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How did dogs become our best friends? New evidence


Dogs most probably evolved from wolves at a single location about 20,000 to 40,000 years ago, a study suggests.
Previously, it had been thought that dogs were tamed from two populations of wolves living thousands of miles apart.
Researchers studied DNA from three dogs found at archaeological sites in Germany and Ireland that were between 4,700 and 7,000 years old.
The ancient canines share ancestry with modern European dogs.
By looking at the rates of change to the DNA from the oldest specimen, scientists were able to place the timing of the domestication of dogs to between 20,000 and 40,000 years ago.

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Wednesday, July 19, 2017

Archaeologists go high-tech in 2,500-year-old Greek cold case


A conservator of archaeological works on a human skull in a lab at the American School 
of Archaeology in Athens on July 7, 2017 [Credit: Aris Messinis/AFP]

More than 2,500 years ago, an Athenian nobleman named Cylon -- the first recorded Olympic champion -- tried to take over the city of Athens and install himself as its sole ruler.

The discovery of the 80 skeletons of men is "unequalled" in Greece, said site project director Stella Chrysoulaki.

The men, young and well-fed, were found lying in the unmarked grave in three rows, some on their backs while others were tossed facedown on their stomachs.

All of the men had their hands in iron chains and at least 52 of them had their hands tied above their heads.

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Did human women contribute to Neanderthal genomes over 200,000 years ago?

A new Neanderthal mitochondrial genome supports a remarkable hypothesis – that there was interbreeding with an extremely early migration of African hominins

Head and shoulders of a sculpted model of a female Neanderthal.
Photograph: Alamy

Keeping pace with new developments in the field of human evolution these days is a daunting prospect. It seems as though every few weeks there’s an announcement of exciting new findings from hominin fossils, or the recovery of an ancient genome that significantly impacts our understanding of our species’ history.
The best way to keep up is by regularly revisiting and reassessing a few core questions. When and where did our species first appear? How and where did we migrate? What was our relationship to our (now-extinct) hominin relatives? What evolutionary and cultural factors influenced our histories? How do new findings change the answers to these questions? Are they generally accepted by the relevant community of experts, or are they provisional or controversial?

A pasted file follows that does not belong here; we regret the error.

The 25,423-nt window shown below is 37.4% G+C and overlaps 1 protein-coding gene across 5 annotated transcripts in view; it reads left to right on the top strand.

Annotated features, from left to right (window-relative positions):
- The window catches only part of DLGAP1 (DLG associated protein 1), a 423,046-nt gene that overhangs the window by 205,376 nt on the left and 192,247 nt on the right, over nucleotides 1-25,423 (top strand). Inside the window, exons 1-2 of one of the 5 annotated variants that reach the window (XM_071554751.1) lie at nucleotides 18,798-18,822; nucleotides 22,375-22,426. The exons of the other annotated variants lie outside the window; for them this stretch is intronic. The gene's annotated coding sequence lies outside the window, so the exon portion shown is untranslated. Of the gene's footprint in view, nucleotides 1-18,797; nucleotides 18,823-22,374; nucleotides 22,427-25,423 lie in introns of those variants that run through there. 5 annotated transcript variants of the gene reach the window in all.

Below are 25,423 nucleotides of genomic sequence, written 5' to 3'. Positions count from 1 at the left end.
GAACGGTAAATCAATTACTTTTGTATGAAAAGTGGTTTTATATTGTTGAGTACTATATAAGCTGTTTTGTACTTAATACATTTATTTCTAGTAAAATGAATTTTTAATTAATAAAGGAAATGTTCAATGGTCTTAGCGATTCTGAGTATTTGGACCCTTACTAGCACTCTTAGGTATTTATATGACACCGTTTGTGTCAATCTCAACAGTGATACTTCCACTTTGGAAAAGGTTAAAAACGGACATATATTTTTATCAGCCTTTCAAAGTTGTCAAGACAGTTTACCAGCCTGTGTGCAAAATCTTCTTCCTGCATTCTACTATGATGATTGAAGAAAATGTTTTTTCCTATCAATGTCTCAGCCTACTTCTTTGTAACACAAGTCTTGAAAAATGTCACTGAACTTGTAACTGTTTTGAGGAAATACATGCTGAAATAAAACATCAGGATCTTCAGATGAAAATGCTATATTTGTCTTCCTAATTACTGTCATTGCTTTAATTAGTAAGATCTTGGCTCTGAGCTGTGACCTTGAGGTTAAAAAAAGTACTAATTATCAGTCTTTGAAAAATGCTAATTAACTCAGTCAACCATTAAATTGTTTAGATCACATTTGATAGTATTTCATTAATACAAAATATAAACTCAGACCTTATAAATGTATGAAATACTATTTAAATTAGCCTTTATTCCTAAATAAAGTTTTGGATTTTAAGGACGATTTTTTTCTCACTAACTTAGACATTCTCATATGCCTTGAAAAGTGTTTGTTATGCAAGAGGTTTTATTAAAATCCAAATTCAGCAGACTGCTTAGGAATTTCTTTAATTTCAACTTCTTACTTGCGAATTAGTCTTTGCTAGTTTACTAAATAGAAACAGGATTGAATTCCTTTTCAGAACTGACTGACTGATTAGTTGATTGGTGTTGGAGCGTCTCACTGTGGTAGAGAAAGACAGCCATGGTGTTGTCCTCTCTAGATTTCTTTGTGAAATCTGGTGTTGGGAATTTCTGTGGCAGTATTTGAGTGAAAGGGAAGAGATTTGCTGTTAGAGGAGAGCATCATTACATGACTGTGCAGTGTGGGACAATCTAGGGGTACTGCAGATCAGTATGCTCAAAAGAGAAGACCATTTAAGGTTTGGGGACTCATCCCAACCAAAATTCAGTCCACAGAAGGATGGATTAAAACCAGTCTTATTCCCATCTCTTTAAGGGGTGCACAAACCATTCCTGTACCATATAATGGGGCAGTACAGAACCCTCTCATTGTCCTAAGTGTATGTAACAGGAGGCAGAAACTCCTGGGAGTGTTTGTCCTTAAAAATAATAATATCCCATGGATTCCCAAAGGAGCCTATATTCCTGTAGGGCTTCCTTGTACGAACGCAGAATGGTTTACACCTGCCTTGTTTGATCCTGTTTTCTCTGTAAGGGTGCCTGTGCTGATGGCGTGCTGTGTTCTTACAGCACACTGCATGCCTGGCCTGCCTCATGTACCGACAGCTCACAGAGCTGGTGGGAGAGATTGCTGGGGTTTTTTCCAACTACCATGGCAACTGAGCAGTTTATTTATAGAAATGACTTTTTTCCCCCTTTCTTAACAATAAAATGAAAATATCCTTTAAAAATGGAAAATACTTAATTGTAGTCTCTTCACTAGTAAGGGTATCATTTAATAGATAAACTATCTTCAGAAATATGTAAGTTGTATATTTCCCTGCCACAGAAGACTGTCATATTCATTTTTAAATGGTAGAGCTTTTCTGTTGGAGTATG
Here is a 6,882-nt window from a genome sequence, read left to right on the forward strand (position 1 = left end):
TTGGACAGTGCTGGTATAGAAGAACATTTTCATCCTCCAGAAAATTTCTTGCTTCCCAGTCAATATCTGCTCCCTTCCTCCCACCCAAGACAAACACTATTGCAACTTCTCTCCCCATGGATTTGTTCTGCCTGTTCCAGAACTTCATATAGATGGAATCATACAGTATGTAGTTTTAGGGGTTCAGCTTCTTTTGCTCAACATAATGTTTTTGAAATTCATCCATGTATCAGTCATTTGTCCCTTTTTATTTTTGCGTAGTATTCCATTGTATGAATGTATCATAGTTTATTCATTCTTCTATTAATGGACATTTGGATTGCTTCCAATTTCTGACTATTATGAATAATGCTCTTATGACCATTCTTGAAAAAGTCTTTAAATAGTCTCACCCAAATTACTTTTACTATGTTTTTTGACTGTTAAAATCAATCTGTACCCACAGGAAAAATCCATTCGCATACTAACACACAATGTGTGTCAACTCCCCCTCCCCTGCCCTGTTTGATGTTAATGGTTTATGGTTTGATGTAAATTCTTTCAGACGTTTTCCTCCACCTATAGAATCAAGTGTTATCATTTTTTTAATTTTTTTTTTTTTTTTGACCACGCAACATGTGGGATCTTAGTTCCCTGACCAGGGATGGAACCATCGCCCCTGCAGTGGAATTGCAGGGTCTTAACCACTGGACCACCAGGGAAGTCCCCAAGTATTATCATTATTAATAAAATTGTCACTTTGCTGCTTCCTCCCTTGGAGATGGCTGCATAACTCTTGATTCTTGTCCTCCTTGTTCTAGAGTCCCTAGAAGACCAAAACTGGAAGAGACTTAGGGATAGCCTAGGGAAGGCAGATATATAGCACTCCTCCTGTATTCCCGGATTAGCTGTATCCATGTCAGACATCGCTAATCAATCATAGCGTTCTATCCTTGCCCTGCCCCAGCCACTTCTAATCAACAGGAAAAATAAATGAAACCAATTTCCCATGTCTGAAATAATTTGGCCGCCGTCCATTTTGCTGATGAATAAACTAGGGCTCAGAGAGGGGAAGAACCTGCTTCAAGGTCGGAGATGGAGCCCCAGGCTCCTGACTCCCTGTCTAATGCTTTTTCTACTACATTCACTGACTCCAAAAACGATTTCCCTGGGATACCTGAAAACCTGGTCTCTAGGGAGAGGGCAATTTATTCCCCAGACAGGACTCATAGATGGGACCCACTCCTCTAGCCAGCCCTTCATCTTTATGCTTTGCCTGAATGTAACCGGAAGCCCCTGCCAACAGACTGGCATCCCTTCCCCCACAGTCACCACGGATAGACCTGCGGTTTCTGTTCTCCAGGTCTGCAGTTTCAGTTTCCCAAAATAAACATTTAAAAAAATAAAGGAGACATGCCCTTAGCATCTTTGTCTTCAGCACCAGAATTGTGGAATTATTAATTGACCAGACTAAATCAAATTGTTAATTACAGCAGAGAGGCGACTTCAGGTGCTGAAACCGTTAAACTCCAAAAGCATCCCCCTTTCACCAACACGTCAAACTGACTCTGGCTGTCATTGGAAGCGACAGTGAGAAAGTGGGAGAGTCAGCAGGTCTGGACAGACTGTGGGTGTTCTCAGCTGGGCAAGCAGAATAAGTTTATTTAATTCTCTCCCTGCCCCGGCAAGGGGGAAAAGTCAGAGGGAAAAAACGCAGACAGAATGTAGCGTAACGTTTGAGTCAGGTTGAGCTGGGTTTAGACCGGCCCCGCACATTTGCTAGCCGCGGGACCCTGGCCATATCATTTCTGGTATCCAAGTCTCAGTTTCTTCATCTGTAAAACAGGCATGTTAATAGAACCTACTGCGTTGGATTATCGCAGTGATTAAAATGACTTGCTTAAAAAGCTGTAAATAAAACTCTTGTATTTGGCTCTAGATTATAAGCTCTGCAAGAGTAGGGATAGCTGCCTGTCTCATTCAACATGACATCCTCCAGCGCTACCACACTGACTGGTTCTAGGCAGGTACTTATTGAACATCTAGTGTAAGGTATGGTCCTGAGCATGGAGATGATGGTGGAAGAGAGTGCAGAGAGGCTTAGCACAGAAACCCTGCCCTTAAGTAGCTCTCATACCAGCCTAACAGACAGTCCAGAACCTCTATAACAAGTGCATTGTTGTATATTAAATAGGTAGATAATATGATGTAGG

This month’s challenge is to understand the significance of a recently publishedNeanderthal mitochondrial genome from a femur that was excavated in 1937 from the Hohlenstein-Stadel (HST) cave site in southwestern Germany. This new genome brings the total number of Neanderthals from whom we have genetic information to eighteen. 
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Sunday, July 16, 2017

Ancestors of Stonehenge people could be buried inside ‘House of the Dead’ discovered in Wiltshire


The site in a farmer's field was identified in aerial photographs 

[Credit: University of Reading]

A ‘House of the Dead’ has been discovered in Wiltshire dating back 5,000 years by University of Reading archaeologists and students, and could contain the ancestors of those who lived around Stonehenge and Avebury.

As part of the University’s final Archaeology Field School in the Pewsey Vale, students and staff, with the support of volunteers from the area, have investigated the site of a Neolithic long barrow burial mound in a place known as Cat’s Brain – the first to be fully investigated in Wiltshire in half a century.

The monument, which predates nearby Marden Henge by over 1,000 years, may contain human remains buried there in around 3,600 BC. The monument was first spotted by aerial photography and followed up by geophysical survey imagery.